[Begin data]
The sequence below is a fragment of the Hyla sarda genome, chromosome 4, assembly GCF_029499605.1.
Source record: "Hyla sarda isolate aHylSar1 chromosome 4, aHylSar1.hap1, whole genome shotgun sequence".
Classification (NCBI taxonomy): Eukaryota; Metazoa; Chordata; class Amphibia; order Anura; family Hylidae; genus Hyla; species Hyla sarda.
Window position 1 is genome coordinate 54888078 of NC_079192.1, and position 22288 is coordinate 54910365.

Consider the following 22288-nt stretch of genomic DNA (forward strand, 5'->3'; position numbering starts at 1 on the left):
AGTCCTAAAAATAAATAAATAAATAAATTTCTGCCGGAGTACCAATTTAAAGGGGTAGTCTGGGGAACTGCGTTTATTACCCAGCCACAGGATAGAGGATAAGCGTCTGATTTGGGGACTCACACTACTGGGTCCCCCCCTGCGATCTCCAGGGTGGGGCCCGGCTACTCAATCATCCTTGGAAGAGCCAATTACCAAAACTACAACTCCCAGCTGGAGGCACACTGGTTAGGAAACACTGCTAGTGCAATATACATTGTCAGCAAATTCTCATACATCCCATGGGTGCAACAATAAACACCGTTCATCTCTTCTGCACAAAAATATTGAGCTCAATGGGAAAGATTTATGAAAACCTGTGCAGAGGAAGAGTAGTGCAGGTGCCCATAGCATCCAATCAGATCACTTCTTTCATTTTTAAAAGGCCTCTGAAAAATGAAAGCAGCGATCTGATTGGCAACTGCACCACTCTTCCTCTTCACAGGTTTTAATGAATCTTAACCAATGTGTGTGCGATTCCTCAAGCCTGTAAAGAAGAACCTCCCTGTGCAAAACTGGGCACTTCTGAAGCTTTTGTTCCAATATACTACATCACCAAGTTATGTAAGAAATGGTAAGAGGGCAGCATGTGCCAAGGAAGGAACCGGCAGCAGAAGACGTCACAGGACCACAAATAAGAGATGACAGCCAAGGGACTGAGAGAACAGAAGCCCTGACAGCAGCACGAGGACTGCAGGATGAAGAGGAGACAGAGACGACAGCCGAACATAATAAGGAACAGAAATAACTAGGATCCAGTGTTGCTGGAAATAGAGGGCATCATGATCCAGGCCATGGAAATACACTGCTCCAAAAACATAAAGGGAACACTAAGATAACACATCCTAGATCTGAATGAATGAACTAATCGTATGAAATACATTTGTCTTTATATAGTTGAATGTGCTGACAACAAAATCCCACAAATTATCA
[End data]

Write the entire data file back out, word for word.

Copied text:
The sequence below is a fragment of the Hyla sarda genome, chromosome 4, assembly GCF_029499605.1.
Source record: "Hyla sarda isolate aHylSar1 chromosome 4, aHylSar1.hap1, whole genome shotgun sequence".
Classification (NCBI taxonomy): Eukaryota; Metazoa; Chordata; class Amphibia; order Anura; family Hylidae; genus Hyla; species Hyla sarda.
Window position 1 is genome coordinate 54888078 of NC_079192.1, and position 22288 is coordinate 54910365.

Consider the following 22288-nt stretch of genomic DNA (forward strand, 5'->3'; position numbering starts at 1 on the left):
AGTCCTAAAAATAAATAAATAAATAAATTTCTGCCGGAGTACCAATTTAAAGGGGTAGTCTGGGGAACTGCGTTTATTACCCAGCCACAGGATAGAGGATAAGCGTCTGATTTGGGGACTCACACTACTGGGTCCCCCCCTGCGATCTCCAGGGTGGGGCCCGGCTACTCAATCATCCTTGGAAGAGCCAATTACCAAAACTACAACTCCCAGCTGGAGGCACACTGGTTAGGAAACACTGCTAGTGCAATATACATTGTCAGCAAATTCTCATACATCCCATGGGTGCAACAATAAACACCGTTCATCTCTTCTGCACAAAAATATTGAGCTCAATGGGAAAGATTTATGAAAACCTGTGCAGAGGAAGAGTAGTGCAGGTGCCCATAGCATCCAATCAGATCACTTCTTTCATTTTTAAAAGGCCTCTGAAAAATGAAAGCAGCGATCTGATTGGCAACTGCACCACTCTTCCTCTTCACAGGTTTTAATGAATCTTAACCAATGTGTGTGCGATTCCTCAAGCCTGTAAAGAAGAACCTCCCTGTGCAAAACTGGGCACTTCTGAAGCTTTTGTTCCAATATACTACATCACCAAGTTATGTAAGAAATGGTAAGAGGGCAGCATGTGCCAAGGAAGGAACCGGCAGCAGAAGACGTCACAGGACCACAAATAAGAGATGACAGCCAAGGGACTGAGAGAACAGAAGCCCTGACAGCAGCACGAGGACTGCAGGATGAAGAGGAGACAGAGACGACAGCCGAACATAATAAGGAACAGAAATAACTAGGATCCAGTGTTGCTGGAAATAGAGGGCATCATGATCCAGGCCATGGAAATACACTGCTCCAAAAACATAAAGGGAACACTAAGATAACACATCCTAGATCTGAATGAATGAACTAATCGTATGAAATACATTTGTCTTTATATAGTTGAATGTGCTGACAACAAAATCCCACAAATTATCA